Financial Planning Thoughts

Financial Planning Thoughts

  • Pre-Retirement
    • Retirement Savings
      • Retirement seems really far off when you start saving and saving enough may seem impossible. Consistent investing over the years can significantly pay off in your retirement years. People often have questions about where to put their money. There are qualified accounts and non-qualified accounts. Investments within those accounts may include stocks, bonds, mutual funds, REITS, annuities, and many more. Balancing safety and growth is important. Automatic withdrawals are a great resource to utilize so that you stay on track with your savings. Talk with your financial planner to learn more about the different types of investments that may be right for you and how you can grow your money tax-deferred.
    • College Savings
      • Children cost A LOT of money and college is one of the biggest expenses. Fortunately there are great savings plans available to help you, like the 529 plans. Consistent investing over the years can significantly help pay those tuition bills. There are also great tax-benefits with 529 plans – any earnings are generally tax-free and most states offer tax deductions on the 529 contribution dollars. You can sometimes select plans that transition with your child to provide more growth opportunity when he/she is young and less risk when he/she is getting closer to college years. Learn more about the options available and about how you can get set-up to automatically contribute to a college savings plan.  Keep in mind that we do not offer tax advice; you should consult a qualified tax professional regarding the tax implications of specific transaction or strategy on your unique situation. 
  • Preparing for Retirement
    • Long-Term Care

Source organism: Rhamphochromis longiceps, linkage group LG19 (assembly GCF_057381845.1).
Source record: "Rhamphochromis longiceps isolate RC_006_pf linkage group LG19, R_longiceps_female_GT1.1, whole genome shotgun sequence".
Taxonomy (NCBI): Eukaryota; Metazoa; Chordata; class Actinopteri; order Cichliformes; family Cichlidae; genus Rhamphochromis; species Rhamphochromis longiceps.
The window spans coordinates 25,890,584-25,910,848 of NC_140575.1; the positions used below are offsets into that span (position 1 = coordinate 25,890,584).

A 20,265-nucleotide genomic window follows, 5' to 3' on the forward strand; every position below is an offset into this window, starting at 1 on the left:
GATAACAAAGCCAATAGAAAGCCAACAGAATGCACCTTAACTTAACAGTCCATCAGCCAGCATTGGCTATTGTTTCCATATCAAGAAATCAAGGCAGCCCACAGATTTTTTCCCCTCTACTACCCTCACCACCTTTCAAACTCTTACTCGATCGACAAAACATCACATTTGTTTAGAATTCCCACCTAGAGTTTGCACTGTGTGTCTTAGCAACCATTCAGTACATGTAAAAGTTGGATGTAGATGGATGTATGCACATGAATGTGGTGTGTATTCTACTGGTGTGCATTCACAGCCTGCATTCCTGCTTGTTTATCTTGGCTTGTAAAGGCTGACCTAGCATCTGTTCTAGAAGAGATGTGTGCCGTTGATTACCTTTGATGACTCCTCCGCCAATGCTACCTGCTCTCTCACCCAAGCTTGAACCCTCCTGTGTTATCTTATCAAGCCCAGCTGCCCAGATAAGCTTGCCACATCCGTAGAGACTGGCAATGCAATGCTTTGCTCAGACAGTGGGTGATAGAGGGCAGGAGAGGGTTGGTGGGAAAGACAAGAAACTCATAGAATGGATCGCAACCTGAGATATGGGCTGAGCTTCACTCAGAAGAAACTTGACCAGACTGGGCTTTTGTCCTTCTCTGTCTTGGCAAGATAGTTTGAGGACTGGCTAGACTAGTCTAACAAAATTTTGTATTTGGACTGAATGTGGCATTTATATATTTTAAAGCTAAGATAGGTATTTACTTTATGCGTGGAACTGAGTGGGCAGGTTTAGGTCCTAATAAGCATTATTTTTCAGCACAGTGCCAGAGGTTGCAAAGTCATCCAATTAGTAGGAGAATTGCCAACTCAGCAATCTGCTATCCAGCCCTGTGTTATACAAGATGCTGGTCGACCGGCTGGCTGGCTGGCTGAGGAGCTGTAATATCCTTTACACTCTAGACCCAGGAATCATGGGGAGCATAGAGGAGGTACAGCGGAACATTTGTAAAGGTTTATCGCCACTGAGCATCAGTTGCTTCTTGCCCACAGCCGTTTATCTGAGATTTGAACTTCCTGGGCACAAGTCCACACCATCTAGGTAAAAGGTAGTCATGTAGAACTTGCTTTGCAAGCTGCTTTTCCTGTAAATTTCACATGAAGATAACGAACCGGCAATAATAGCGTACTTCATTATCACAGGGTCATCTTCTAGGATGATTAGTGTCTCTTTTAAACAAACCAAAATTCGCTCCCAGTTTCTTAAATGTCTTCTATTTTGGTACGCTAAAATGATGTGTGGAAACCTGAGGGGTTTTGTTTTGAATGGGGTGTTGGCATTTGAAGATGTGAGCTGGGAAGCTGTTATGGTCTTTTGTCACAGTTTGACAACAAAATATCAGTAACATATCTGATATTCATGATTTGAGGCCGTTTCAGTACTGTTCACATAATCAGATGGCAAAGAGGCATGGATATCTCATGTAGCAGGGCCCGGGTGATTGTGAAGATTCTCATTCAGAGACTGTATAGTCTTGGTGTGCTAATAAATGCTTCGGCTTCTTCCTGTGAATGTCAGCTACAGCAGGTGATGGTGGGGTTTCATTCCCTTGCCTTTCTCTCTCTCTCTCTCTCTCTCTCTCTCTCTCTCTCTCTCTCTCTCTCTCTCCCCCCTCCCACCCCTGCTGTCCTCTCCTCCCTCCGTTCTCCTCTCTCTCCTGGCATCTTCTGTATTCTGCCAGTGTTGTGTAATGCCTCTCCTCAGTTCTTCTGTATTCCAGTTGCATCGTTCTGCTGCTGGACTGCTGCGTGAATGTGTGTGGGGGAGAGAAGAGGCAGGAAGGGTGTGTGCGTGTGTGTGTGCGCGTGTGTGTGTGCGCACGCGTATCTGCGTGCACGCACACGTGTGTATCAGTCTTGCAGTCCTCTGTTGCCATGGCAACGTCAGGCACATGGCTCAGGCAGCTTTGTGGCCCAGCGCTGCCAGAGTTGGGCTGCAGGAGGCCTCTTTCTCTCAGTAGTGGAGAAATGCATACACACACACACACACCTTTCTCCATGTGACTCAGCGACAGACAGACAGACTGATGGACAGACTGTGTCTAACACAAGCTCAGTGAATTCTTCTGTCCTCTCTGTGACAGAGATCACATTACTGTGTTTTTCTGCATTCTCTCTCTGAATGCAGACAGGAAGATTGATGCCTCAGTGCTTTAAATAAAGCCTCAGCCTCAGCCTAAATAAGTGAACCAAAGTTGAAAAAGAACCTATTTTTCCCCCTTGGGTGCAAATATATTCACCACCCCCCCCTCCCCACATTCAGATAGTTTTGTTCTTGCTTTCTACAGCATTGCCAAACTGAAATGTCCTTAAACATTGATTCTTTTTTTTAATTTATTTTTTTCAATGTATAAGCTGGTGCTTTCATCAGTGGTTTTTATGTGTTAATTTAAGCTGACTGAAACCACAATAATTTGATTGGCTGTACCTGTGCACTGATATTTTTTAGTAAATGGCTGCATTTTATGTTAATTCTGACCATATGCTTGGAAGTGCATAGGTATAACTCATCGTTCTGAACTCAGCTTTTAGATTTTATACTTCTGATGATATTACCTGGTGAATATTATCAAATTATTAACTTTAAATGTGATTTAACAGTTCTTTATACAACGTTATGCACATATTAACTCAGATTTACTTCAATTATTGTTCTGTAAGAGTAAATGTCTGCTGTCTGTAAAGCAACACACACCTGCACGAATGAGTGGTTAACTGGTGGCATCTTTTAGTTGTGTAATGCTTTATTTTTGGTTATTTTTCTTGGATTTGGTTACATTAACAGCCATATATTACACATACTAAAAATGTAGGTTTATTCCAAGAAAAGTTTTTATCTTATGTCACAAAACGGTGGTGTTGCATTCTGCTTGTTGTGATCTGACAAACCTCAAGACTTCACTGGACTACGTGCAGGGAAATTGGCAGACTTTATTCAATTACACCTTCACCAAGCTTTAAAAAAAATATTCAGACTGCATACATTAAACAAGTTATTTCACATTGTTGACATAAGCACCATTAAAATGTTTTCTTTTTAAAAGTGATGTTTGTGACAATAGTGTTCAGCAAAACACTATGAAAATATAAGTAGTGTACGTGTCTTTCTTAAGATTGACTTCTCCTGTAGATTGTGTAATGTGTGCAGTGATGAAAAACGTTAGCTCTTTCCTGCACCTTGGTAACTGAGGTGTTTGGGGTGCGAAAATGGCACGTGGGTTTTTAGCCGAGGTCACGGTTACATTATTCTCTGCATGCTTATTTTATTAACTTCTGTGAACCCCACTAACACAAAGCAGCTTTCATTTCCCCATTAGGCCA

• When you were younger, you had babies and protected them by buying life insurance. You didn’t think you would die but it was so important to make sure that your babies were taken care of if you were gone. You cannot buy a house without having home owners insurance in case the house burns down. You do not think it will burn down but it is so important because you would want to replace at least the replaceable part of your life. You cannot have a car without car insurance in case you get in a car accident. You do not think you will get in a car accident but it is so important because the costs could be tremendous. We buy insurance our entire lives. Nobody likes the thought of spending money on insurance to pay for an event that we do not think will happen. Nobody. Well, nobody until the event does happen and then we are tremendously thankful that we have the insurance. When you age, you will have unknown health care needs. It is really quite unpredictable. What makes it even more complex is that you may not be at full mental capacity to make all of your health care decisions. You may also be part of a blended family where it gets murky who cares for whom and with what monies. Or you may have a huge asset-base and be uncertain if your heirs will opt to spend less on your health care so that there is more money for them. There are many different types of long-term care insurance products that help you pay for health care costs as you age. Medicare does not pay for long-term care. Medicaid should never be relied on to pay for long-term care. Your options are basically your savings or a long-term care policy. There are long-term care policy options where you can get your money back if you need to or which provide a substantial death benefit if you never use the policy. There are policies where spouses can share benefits in case one needs it and the other doesn’t. There are policies that pay you cash and some which just reimburse you for the amount spent. Policies may pay for home care, assisted-living, and nursing home care. They can be paid for all at once or over a few years or annually like a traditional health care policy. They can be paid for with cash or with existing assets, like annuities or life insurance policies without causing a taxable event. You may never need long-term care but if you do it is really important to be realistic about how much it costs and how you are going to protect your loved ones from that burden. Health care costs are expected to double in the next 20 years. Be prepared.